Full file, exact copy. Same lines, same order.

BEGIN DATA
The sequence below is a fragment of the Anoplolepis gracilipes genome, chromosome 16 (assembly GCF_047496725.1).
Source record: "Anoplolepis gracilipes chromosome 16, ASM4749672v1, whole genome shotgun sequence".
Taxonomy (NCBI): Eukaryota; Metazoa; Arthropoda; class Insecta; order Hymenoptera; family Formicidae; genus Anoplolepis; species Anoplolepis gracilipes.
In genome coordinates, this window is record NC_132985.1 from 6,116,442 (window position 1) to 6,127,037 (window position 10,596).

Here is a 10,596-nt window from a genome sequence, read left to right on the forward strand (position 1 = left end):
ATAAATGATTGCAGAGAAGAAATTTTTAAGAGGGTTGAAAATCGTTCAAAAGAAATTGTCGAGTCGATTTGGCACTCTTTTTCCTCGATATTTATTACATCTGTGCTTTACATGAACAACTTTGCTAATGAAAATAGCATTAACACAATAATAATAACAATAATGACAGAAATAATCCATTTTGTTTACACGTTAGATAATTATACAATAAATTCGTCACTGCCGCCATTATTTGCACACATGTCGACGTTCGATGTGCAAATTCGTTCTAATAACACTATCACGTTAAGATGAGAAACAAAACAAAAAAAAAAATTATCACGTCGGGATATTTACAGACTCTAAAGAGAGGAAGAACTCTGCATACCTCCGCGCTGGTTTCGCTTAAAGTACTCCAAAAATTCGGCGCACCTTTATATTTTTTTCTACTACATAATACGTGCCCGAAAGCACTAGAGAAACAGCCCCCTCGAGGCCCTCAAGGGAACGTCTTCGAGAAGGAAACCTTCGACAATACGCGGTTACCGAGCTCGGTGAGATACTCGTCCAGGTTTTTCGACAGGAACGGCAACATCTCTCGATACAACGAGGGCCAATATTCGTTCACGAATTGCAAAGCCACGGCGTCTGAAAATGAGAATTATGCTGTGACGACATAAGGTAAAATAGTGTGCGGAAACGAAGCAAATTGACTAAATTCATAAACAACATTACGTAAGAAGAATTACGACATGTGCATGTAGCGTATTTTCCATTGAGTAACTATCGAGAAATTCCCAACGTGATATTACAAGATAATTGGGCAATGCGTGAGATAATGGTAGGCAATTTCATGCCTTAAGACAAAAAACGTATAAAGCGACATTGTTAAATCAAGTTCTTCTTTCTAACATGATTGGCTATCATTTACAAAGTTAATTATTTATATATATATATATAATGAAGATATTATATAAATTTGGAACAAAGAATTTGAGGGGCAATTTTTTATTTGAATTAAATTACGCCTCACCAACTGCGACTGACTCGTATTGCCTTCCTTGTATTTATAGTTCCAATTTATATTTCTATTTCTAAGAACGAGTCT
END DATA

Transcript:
The sequence below is a fragment of the Anoplolepis gracilipes genome, chromosome 16 (assembly GCF_047496725.1).
Source record: "Anoplolepis gracilipes chromosome 16, ASM4749672v1, whole genome shotgun sequence".
Taxonomy (NCBI): Eukaryota; Metazoa; Arthropoda; class Insecta; order Hymenoptera; family Formicidae; genus Anoplolepis; species Anoplolepis gracilipes.
In genome coordinates, this window is record NC_132985.1 from 6,116,442 (window position 1) to 6,127,037 (window position 10,596).

Here is a 10,596-nt window from a genome sequence, read left to right on the forward strand (position 1 = left end):
ATAAATGATTGCAGAGAAGAAATTTTTAAGAGGGTTGAAAATCGTTCAAAAGAAATTGTCGAGTCGATTTGGCACTCTTTTTCCTCGATATTTATTACATCTGTGCTTTACATGAACAACTTTGCTAATGAAAATAGCATTAACACAATAATAATAACAATAATGACAGAAATAATCCATTTTGTTTACACGTTAGATAATTATACAATAAATTCGTCACTGCCGCCATTATTTGCACACATGTCGACGTTCGATGTGCAAATTCGTTCTAATAACACTATCACGTTAAGATGAGAAACAAAACAAAAAAAAAAATTATCACGTCGGGATATTTACAGACTCTAAAGAGAGGAAGAACTCTGCATACCTCCGCGCTGGTTTCGCTTAAAGTACTCCAAAAATTCGGCGCACCTTTATATTTTTTTCTACTACATAATACGTGCCCGAAAGCACTAGAGAAACAGCCCCCTCGAGGCCCTCAAGGGAACGTCTTCGAGAAGGAAACCTTCGACAATACGCGGTTACCGAGCTCGGTGAGATACTCGTCCAGGTTTTTCGACAGGAACGGCAACATCTCTCGATACAACGAGGGCCAATATTCGTTCACGAATTGCAAAGCCACGGCGTCTGAAAATGAGAATTATGCTGTGACGACATAAGGTAAAATAGTGTGCGGAAACGAAGCAAATTGACTAAATTCATAAACAACATTACGTAAGAAGAATTACGACATGTGCATGTAGCGTATTTTCCATTGAGTAACTATCGAGAAATTCCCAACGTGATATTACAAGATAATTGGGCAATGCGTGAGATAATGGTAGGCAATTTCATGCCTTAAGACAAAAAACGTATAAAGCGACATTGTTAAATCAAGTTCTTCTTTCTAACATGATTGGCTATCATTTACAAAGTTAATTATTTATATATATATATATAATGAAGATATTATATAAATTTGGAACAAAGAATTTGAGGGGCAATTTTTTATTTGAATTAAATTACGCCTCACCAACTGCGACTGACTCGTATTGCCTTCCTTGTATTTATAGTTCCAATTTATATTTCTATTTCTAAGAACGAGTCT